here are certain horrible habits that some people have that simply drive others away. As the old saying goes, every person has something good to offer, but for some, it’s when they leave the room. Are people happy when you walk in, or overjoyed when you walk out? We’ve all been around these people. They whine, they complain, they talk about how much is going wrong in their lives, and they want to tell you every detail.
How do you know if you’re a downer? Pay attention to what you’re talking about the most. Did you complain about traffic as your opening line when you got to your meeting this morning? Did you make sure to tell those around you how little sleep you got last night, how hard you’re working or how busy you are?
If the constant theme of your conversation is whining or negative, you’re probably a bit of a downer to be around. Notice how you are starting conversations with your peers and, if the theme is consistent complaining, it’s time to change your tune.
How do you stop it? This is one of the simplest, but hardest to fix.
Try starting with noticing something nice or good every time you are about to complain.
There can always be a more positive counterpoint to your complaining. Find it, and try to change the conversation. Have you ever been around a person who won’t stop talking? It can feel like bobbing helplessly in the ocean, watching a giant wave come at you that you just know is going to pummel you with a wall of words.
Do people stand a lot when talking to you? That’s another body language clue that they’re looking to get away quickly or aren’t willing to sit, knowing that means you’re going to hold them captive in your conversation. If you find you talk at people instead of with them, that you dominate the majority of every meeting and conversation, guess what? You need to learn how to stop talking so much.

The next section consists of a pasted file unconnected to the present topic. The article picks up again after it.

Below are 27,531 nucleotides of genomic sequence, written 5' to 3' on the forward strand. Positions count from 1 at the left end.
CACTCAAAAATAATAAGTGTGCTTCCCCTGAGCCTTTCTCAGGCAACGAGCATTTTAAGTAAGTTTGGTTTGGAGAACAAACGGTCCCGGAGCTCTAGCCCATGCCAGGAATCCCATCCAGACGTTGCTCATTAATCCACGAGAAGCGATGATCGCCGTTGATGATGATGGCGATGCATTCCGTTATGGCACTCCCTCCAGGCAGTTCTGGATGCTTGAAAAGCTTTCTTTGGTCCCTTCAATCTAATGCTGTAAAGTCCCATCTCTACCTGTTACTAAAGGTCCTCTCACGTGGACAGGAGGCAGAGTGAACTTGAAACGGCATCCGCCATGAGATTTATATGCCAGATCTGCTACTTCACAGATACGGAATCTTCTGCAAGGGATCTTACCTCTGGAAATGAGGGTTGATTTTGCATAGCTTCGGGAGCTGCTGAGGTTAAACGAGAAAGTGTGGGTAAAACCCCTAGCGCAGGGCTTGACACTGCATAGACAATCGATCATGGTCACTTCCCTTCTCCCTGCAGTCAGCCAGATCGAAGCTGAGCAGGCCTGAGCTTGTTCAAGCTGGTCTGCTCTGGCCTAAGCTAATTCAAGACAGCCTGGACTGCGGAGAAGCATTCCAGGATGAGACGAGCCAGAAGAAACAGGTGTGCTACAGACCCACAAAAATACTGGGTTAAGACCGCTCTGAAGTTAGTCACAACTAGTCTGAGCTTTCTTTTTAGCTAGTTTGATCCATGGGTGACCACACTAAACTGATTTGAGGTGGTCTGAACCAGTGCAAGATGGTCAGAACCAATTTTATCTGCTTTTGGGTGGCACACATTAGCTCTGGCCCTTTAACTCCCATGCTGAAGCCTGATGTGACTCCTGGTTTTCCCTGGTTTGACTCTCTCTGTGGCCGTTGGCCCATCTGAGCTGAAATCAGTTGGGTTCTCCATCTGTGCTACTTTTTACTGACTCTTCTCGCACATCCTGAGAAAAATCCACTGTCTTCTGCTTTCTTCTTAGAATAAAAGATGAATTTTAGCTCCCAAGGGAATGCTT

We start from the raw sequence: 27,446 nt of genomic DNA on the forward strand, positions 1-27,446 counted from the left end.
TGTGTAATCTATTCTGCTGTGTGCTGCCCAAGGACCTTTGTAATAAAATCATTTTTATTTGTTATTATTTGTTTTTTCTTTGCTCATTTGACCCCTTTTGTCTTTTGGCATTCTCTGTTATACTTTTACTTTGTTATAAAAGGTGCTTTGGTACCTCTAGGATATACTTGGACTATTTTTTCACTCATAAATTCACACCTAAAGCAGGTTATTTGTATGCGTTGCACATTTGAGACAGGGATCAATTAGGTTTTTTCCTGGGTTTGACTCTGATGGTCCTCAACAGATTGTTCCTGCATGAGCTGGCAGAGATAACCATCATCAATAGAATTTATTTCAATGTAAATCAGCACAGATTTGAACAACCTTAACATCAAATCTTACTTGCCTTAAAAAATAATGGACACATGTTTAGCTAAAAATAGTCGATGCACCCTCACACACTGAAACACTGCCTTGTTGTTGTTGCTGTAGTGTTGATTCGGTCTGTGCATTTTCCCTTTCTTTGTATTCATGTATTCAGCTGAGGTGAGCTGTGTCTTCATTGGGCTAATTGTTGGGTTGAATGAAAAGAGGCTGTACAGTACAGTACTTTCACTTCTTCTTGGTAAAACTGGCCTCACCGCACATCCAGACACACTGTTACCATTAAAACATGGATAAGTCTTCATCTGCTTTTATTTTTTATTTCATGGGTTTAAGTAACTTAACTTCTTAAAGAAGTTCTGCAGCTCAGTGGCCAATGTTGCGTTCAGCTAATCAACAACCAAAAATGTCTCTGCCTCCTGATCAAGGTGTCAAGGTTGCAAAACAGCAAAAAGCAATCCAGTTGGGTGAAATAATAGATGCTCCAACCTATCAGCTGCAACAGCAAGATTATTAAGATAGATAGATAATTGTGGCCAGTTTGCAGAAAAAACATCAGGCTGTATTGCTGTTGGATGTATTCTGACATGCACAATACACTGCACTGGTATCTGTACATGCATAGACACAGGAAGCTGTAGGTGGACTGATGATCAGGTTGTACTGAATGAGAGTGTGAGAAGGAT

The good news is, just like being a downer, the solution is easy: stop talking! That can be hard for someone used to being a chatterbox. Share airtime around the table for others to voice their opinions too.
With some practice, you can turn this terrible habit around (and you’ll probably gain a lot of friends back as a result). We all have important things to do in our day, but if you’re the guy or gal who’s always on your phone talking, texting and emailing while others are trying to talk to you, have dinner with you or hold a meeting you’re in, guess what? That’s a horrible habit and people hate it.
How can you tell if you’re the distracted one? Do you find yourself asking, “what was that again?” throughout the day? That’s a great sign you aren’t paying attention to others. Do you ever look up from a meeting or conversation and see everyone else is off the phone and laptop, except you? If you’re constantly digitally distracted, try leaving the phone, tablet or laptop at home for your next dinner appointment or meeting.
Ditch the dirty digital-distraction habit and reconnect with individuals, giving them the attention they deserve from you. Even if you know more than others, what’s more inspiring: teaching how to get to your level, or talking down to them about theirs? Being condescending is a horrible habit that will alienate others.
How can you tell if you’re condescending? It’s often in others more than you. What does that mean? Look at the people in your life and take stock of how many are better off for having known you. Do you mentor others? Have you helped people around you gain skills, knowledge, jobs or in any other way helped to develop others by teaching them what you know? How many people would come to you for help with a problem, or to ask a question?
Pay attention to the way you treat others. Do you